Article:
The Gambia entered 2017 amidst uncertainties that overshadowed the political landscape following the 2016 elections. A week after the out-going President Yahya Jammeh had accepted the results and conceded defeat to President-elect Adama Barrow, he reneged on his concession, citing electoral irregularities. Jammeh was adamant, despite the condemnation of his actions by members of the international community and threats by ecowas that they would use all necessary means to enforce the mandate of the Gambian voters. This political deadlock put the country on the brink of generalised violence, resulting in massive population displacement, with 50,000 people estimated to have crossed into neighbouring Senegal. Diplomatic interventions, essentially by ecowas, which also deployed its regional forces to the Gambia, and the support of the au and the un helped calm the emerging political the crisis, and on 19 January Jammeh fled the country, making way for the new government.

Throughout the year, the political and security situation in the Gambia remained relatively peaceful, despite a growing political rift within the coalition government of president Adama Barrow, and a few isolated fatal skirmishes between civilians and security forces. With the coming of Barrow’s administration, the country witnessed many new bilateral relationships and the re-establishment of old ties. After 22 years of financial mismanagement and international isolation under the leadership of the now exiled former president Yahya Jammeh, the economic challenges of the country remained a key concern. Although the country realised some economic improvement, it remained saddled with a huge wage bill and debt burden.

The country was relatively peaceful during 2019 apart from a few incidences of social unrest motivated by citizens demonstrating against local government shortcomings or calling for justice against police brutality. On 15 June, President Adama Barrow announced that he would conclude his five-year constitutional mandate, thus stepping back from the 2016 electoral promise of a three-year transitional period. This move tarnished his popularity and destabilised the coalition government, already shaken by the sacking of vice president and leader of the United Democratic Party (udp), lawyer Ousainou Darboe, in March. By the end of the year, anti-government protests had given voice to popular disaffection with Barrow’s leadership and concern over the slow pace of the reforms expected from his government, starting with a reduction in security and military expenses.

President Adama Barrow’s reneging on his promise to relinquish office at the end of a three-year transitional mandate sparked the 16 December 2019 demonstration staged by the ‘Three Year Jotna’ (tyj) movement. Despite the ensuing protests in early 2020 over the president’s decision, the country remained characteristically calm. With the 2021 presidential election at hand, and the dissolution of the coalition that brought Adama Barrow to power, there were new arrangements to form future alliances. The outbreak of Covid-19 in March caused changes in the budgetary allocations approved by the House of Assembly (ha). Funds were channelled from low-priority areas to augment the health sector, while the Foreign Ministry played a pivotal role in coordinating foreign assistance and procuring materials to address the problems presented by Covid-19. Meanwhile, the people anxiously awaited the benefits that the post-Jammeh era had in store.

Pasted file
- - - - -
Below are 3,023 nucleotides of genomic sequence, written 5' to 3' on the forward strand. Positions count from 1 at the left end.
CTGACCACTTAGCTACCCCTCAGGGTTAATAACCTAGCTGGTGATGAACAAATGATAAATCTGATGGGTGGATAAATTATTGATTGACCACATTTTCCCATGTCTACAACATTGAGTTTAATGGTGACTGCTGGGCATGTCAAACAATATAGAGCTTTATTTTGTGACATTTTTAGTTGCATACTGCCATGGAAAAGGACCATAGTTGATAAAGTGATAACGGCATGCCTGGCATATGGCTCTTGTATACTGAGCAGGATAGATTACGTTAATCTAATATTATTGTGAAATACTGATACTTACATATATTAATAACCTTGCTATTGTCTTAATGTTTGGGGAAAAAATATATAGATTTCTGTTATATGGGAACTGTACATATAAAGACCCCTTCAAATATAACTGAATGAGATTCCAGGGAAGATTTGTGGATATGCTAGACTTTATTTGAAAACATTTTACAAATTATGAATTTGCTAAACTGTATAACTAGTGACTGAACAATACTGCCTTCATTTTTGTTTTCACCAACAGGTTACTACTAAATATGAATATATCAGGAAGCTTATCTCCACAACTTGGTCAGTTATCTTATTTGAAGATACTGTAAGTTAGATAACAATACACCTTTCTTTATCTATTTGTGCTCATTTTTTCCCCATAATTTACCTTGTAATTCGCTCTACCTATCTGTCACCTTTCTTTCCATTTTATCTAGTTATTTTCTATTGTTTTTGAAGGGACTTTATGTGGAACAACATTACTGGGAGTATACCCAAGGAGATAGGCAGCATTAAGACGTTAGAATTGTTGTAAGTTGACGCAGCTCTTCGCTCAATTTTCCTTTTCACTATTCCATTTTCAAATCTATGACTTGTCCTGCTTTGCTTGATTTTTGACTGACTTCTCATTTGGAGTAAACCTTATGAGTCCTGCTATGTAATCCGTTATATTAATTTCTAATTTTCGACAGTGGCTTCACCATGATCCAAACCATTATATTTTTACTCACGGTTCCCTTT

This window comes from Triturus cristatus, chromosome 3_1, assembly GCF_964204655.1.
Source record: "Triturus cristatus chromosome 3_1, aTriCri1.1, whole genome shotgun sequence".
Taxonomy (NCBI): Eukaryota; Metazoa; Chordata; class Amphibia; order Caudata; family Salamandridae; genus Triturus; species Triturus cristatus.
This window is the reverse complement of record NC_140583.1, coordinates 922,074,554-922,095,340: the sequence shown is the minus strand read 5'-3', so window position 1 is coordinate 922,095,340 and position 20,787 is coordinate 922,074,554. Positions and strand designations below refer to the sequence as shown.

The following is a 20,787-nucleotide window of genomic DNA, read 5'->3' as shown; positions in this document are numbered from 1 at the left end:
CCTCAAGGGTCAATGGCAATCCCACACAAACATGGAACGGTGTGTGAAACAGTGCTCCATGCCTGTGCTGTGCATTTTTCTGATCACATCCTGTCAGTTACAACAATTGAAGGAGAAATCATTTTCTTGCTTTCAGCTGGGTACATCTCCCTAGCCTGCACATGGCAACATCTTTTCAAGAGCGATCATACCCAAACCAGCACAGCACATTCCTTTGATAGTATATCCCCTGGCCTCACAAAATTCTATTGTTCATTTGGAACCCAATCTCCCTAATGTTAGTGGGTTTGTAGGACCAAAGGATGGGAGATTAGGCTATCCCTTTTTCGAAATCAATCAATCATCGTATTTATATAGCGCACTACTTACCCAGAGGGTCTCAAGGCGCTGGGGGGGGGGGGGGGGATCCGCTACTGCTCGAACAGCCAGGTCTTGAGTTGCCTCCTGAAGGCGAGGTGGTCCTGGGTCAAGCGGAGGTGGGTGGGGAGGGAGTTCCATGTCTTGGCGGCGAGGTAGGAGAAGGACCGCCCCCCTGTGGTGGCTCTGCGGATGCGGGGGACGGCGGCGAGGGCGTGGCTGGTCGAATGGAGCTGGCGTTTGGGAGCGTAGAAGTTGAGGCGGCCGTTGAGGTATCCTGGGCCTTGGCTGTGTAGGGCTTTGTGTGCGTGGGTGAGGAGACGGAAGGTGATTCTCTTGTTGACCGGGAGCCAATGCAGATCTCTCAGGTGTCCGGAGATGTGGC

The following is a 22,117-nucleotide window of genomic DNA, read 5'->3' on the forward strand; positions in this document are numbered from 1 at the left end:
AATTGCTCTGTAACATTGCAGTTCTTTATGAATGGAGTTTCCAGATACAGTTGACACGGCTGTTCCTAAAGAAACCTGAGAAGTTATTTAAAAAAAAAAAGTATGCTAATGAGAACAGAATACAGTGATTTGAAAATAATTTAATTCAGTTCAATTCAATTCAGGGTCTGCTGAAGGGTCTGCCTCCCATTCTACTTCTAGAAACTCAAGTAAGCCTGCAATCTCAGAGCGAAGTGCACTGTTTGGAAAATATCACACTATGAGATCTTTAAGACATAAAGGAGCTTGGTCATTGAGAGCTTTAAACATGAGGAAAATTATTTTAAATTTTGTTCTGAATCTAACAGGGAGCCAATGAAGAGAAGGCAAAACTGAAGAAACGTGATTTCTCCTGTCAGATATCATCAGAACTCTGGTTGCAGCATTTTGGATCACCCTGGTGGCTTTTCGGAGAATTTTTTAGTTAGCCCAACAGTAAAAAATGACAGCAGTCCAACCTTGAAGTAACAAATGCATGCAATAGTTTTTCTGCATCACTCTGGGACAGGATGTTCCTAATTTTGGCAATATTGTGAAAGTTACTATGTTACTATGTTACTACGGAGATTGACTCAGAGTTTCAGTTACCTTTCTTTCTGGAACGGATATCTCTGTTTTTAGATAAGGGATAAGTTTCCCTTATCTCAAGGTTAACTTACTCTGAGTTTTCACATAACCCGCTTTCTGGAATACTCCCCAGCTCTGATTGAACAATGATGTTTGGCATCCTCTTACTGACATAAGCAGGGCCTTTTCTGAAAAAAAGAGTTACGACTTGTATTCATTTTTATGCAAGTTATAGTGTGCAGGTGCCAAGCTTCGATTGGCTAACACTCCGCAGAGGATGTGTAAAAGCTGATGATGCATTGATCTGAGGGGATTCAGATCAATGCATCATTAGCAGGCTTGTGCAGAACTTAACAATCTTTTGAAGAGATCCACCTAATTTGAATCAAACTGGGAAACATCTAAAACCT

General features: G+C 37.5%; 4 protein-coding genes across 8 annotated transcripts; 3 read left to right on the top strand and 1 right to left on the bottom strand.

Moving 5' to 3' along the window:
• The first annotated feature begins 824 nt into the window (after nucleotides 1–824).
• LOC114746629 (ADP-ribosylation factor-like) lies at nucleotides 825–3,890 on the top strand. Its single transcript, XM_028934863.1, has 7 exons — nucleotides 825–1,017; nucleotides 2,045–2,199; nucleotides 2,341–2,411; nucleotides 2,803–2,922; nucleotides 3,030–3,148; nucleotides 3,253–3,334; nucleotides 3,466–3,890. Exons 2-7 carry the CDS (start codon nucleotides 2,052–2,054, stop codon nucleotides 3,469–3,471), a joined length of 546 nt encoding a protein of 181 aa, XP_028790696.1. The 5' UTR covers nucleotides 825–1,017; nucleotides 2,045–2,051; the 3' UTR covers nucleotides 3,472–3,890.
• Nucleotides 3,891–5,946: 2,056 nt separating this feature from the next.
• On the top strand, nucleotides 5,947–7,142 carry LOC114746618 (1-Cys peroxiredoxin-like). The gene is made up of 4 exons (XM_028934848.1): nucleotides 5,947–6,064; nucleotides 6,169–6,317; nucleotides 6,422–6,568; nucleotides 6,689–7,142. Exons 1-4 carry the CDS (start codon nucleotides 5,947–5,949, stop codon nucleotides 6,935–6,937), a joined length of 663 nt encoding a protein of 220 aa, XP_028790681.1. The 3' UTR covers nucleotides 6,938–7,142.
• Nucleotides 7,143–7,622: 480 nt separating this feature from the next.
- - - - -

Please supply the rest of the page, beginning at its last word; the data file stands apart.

Talks of political alliances dominated the Gambian public space as the Independent Electoral Commission (iec) scaled up its preparation for the 4 December presidential election. President Adama Barrow’s launching of his National People’s Party (npp) ultimately severed his relationship with the United Democratic Party (udp) which brought him to political prominence. Notwithstanding the mushrooming of the number of parties, only six contested the election. The official release of the Truth, Reconciliation and Reparations Commission (trrc) report gave respite to some victims of human rights abuses during the high-handed Yahya Jammeh’s administration. Despite critical cries of corruption in high places, only one case was substantiated. The Freedom House corruption index rank was the same as that of 2020. During the period under review, the judiciary and the legislature were functional and law enforcement officers maintained order in isolated instances of breach of peace. A number of accredited diplomats presented letters of credence. On the whole, the country remained characteristically calm.